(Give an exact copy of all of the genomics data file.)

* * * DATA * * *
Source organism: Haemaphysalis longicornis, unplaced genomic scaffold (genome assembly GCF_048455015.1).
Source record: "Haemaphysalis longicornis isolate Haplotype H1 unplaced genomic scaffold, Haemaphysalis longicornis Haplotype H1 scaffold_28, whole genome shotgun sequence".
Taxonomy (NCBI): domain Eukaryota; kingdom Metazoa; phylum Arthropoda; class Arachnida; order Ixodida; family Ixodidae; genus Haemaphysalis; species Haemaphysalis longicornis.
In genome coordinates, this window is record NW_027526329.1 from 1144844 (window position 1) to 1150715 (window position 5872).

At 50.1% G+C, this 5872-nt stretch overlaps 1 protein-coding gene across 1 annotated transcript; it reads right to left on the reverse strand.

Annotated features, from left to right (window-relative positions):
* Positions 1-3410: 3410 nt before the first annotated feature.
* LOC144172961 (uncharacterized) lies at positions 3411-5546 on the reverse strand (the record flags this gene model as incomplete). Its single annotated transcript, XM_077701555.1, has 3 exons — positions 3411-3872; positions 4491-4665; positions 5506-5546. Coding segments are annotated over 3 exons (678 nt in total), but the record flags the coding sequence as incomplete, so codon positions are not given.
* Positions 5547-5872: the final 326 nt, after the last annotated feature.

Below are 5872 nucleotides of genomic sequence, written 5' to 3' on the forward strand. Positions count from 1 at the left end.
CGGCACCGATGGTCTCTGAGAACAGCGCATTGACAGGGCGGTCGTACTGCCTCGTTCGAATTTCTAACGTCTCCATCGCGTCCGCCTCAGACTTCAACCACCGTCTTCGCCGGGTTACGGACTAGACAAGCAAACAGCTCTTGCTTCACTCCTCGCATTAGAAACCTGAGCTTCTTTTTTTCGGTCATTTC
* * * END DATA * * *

Source organism: Haemaphysalis longicornis, unplaced genomic scaffold (genome assembly GCF_048455015.1).
Source record: "Haemaphysalis longicornis isolate Haplotype H1 unplaced genomic scaffold, Haemaphysalis longicornis Haplotype H1 scaffold_28, whole genome shotgun sequence".
Taxonomy (NCBI): domain Eukaryota; kingdom Metazoa; phylum Arthropoda; class Arachnida; order Ixodida; family Ixodidae; genus Haemaphysalis; species Haemaphysalis longicornis.
In genome coordinates, this window is record NW_027526329.1 from 1144844 (window position 1) to 1150715 (window position 5872).

At 50.1% G+C, this 5872-nt stretch overlaps 1 protein-coding gene across 1 annotated transcript; it reads right to left on the reverse strand.

Annotated features, from left to right (window-relative positions):
* Positions 1-3410: 3410 nt before the first annotated feature.
* LOC144172961 (uncharacterized) lies at positions 3411-5546 on the reverse strand (the record flags this gene model as incomplete). Its single annotated transcript, XM_077701555.1, has 3 exons — positions 3411-3872; positions 4491-4665; positions 5506-5546. Coding segments are annotated over 3 exons (678 nt in total), but the record flags the coding sequence as incomplete, so codon positions are not given.
* Positions 5547-5872: the final 326 nt, after the last annotated feature.

Below are 5872 nucleotides of genomic sequence, written 5' to 3' on the forward strand. Positions count from 1 at the left end.
CGGCACCGATGGTCTCTGAGAACAGCGCATTGACAGGGCGGTCGTACTGCCTCGTTCGAATTTCTAACGTCTCCATCGCGTCCGCCTCAGACTTCAACCACCGTCTTCGCCGGGTTACGGACTAGACAAGCAAACAGCTCTTGCTTCACTCCTCGCATTAGAAACCTGAGCTTCTTTTTTTCGGTCATTTC